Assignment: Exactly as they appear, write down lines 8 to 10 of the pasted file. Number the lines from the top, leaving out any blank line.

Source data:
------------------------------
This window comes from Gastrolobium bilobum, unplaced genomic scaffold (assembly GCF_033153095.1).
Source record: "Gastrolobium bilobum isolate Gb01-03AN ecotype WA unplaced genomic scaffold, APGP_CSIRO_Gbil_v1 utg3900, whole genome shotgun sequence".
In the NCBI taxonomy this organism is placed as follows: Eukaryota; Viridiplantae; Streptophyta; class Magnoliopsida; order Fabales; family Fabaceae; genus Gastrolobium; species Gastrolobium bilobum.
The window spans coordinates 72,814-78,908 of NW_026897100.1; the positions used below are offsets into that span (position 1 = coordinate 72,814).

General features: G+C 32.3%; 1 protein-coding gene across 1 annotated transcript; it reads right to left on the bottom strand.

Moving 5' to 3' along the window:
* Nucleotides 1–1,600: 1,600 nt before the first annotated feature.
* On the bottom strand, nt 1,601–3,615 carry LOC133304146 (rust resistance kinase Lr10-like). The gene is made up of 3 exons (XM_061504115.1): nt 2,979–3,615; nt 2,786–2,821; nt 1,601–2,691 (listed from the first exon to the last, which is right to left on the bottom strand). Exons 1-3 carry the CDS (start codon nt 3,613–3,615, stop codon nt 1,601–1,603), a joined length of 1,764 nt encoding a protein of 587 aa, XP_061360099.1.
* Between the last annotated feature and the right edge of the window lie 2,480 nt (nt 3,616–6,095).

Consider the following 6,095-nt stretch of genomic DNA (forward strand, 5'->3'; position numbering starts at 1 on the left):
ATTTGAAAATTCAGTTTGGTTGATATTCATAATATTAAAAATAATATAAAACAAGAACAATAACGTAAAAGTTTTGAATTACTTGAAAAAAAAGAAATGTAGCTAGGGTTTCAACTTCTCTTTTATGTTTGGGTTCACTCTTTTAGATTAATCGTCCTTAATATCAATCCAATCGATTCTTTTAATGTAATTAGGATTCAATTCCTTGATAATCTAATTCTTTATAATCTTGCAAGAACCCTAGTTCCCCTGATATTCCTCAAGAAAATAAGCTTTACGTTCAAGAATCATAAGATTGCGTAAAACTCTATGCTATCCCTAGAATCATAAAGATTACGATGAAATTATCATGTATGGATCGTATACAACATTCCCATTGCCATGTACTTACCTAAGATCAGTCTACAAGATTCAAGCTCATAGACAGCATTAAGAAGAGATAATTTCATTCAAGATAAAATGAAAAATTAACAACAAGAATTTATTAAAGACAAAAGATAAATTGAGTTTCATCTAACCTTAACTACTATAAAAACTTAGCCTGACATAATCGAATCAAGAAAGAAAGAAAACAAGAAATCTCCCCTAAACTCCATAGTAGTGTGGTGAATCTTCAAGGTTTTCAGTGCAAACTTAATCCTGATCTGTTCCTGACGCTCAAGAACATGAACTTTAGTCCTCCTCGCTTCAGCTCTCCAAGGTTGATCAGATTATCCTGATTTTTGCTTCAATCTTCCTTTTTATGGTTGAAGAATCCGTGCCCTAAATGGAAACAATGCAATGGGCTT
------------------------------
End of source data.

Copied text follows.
* On the bottom strand, nt 1,601–3,615 carry LOC133304146 (rust resistance kinase Lr10-like). The gene is made up of 3 exons (XM_061504115.1): nt 2,979–3,615; nt 2,786–2,821; nt 1,601–2,691 (listed from the first exon to the last, which is right to left on the bottom strand). Exons 1-3 carry the CDS (start codon nt 3,613–3,615, stop codon nt 1,601–1,603), a joined length of 1,764 nt encoding a protein of 587 aa, XP_061360099.1.
* Between the last annotated feature and the right edge of the window lie 2,480 nt (nt 3,616–6,095).

Consider the following 6,095-nt stretch of genomic DNA (forward strand, 5'->3'; position numbering starts at 1 on the left):